October 2016 update: The old Westcliff Hotel, now the Four Seasons, reopened and briefly resumed its high tea offering, before stopping it again. What a bummer.
A few of you expressed surprise at my last post about the Johannesburg Philharmonic Orchestra. Apparently y’all didn’t realize that I am a cultured young lady. (That’s right, I’m cultured. And young.)
If you were surprised to learn that I enjoy classical music, you’ll also be surprised that I love high tea. Ever since my first afternoon tea — with my mother at London’s Fortnum & Mason Department Store in 1994 — I’ve been enthralled by the ritual of drinking from delicate china cups, nibbling cucumber sandwiches, and gorging on fresh scones with clotted cream and bite-sized desserts.
The cucumber sandwich. So simple and yet so delicious.
I live around the corner from the Westcliff Hotel, which until a few weeks ago was the pre-eminant spot in Joburg for high tea. But alas, I never got around to going and now the Westcliff is closed for a nine-month renovation. (I did try to do the Westcliff tea a few times but it was always booked when I called, plus I kept putting it off for financial reasons.) The Westcliff will re-open as a Four Seasons Hotel in mid-2014.
Strangely, since the Westcliff closed I’ve had the opportunity to enjoy high tea at two other lovely Joburg spots: the Saxon Hotel and 54 on Bath. I may have missed my chance to have tea at the Westcliff, but at least I can tell you about the best places to have tea now that the Westcliff is closed.
A month or so ago, I was invited to the launch of the new high tea at the Saxon. The Saxon, in the northern suburb of Sandhurst, is the poshest boutique hotel in Joburg with one of the city’s most highly acclaimed restaurants. I had never been there before. (I may be cultured but wealthy I am not.)
The Saxon’s grounds are stunning and I received complementary champagne upon arrival. I was also amused by the fleet of giant white BMWs that line up to ferry guests between the parking garage and the hotel entrance. The parking garage and the hotel are about 75 meters apart.
High tea at the Saxon is a bit different from a traditional English high tea. Rather than a set meal that is brought to your table, the Saxon serves a high tea buffet with a huge selection of items. Tea is served in the Saxon’s Piano Lounge and costs R395 (about $40) per person.
The Saxon high tea spread.
R395 is definitely expensive by Joburg standards. But I must say, the meal I had at the Saxon was spectacular. In addition to the amazing desserts and traditional tea sandwiches and scones, the buffet includes all kinds of non-traditional items, like sushi, cake pops, and tiny culinary creations that I couldn’t even identify.
My savory selections.
My second Saxon dessert plate. (The first one was jammed too full and didn’t make a pretty picture.)
This is Peta Eggiert-Symes, who runs a Jozi clothing boutique called Pallu. Peta is fabulous. Had to include her.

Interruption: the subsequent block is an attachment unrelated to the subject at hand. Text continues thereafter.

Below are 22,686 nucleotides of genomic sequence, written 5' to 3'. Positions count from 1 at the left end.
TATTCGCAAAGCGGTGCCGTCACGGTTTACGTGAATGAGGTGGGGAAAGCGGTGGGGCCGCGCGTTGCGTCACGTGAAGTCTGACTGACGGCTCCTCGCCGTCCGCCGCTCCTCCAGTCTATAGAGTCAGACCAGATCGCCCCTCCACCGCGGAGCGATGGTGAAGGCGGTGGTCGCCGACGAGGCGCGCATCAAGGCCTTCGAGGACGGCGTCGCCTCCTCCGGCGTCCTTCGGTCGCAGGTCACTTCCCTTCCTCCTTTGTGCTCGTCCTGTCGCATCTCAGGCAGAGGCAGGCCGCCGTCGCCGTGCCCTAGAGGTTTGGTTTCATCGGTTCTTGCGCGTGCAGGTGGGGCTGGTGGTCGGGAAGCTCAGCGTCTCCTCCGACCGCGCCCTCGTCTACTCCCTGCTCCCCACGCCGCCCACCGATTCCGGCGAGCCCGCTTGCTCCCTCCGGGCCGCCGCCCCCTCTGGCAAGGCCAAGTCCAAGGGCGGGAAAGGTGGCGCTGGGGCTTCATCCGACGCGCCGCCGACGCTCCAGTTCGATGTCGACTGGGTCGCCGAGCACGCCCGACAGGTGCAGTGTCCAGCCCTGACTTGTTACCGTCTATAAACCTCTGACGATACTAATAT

The best thing about high tea at the Saxon is the tea itself. In addition to the food buffet there is an entire buffet of tea, presented by a local company called Yswara. All the tea is grown in Africa and is beautiful as well as delicious.
Tea leaves that are almost too pretty to drink.
A couple of weeks before having tea at the Saxon, I won a voucher for a free high tea at 54 on Bath, a Tsogo Sun hotel in Rosebank. (Thanks to fellow blogger MzansiGirl for running such a cool contest.) The 54 on Bath high tea is a bit more traditional and a bit less grand than the Saxon high tea, but equally enjoyable in my opinion.
The 54 on Bath lobby, set for tea. Normally tea is served on the rooftop terrace but it was pouring rain the day I went. I’ll have to go back another time to check out the rooftop.
The scones at 54 on Bath are awesome.
54 on Bath serves high tea the old-fashioned way — on multi-level trays with sandwiches at the bottom, scones in the middle, and desserts on top. You can order seconds, and there is also a buffet with extra scones and additional items if the set tea isn’t enough for you (although that is unlikely).
I wish I’d taken the time to get a better picture of the 54 on Bath tea presentation. But the light was very low and I was too focused on eating.
54 on Bath also offers a wide selection of teas, both traditional and exotic, and you can try as many as you want.
I especially like the tea-bag-shaped cookies.
Traditional afternoon tea at 54 on Bath costs R165 (about $17) per person, or R245 ($25) if you want a glass of champagne with your tea. You can also have just tea and cake for R65 ($7). Definitely call several days in advance if you want to book on a weekend, as seats fill up quickly.
I like the Saxon buffet concept, but I also like having my high tea the old-fashioned way. It was nice to experience both. I would definitely go back to both places, although I’m more likely to return to 54 on Bath since it’s closer to my price range. The Saxon tea is totally worth the price for those who can afford it though.
Quick side note: A few months ago, while researching the northern suburb of Rivonia for the SandtonPlaces book I’m working on, I discovered a place called the Contessa Tea Connoisseur. Contessa does not serve a traditional high tea, but it has the widest selection of teas that I’ve found anywhere in Joburg. Also, the food is phenomenal. If you’re a serious tea drinker (or you just like good food), I would highly recommend a Contessa tea pilgrimage.
Oolong tea and lemon cake from the Contessa Tea Connoisseur. My mouth waters just thinking about it.
I cannot believe I’ve written 1,000 words about high tea. If you’re still with me, I imagine you’re hungry. I know I am.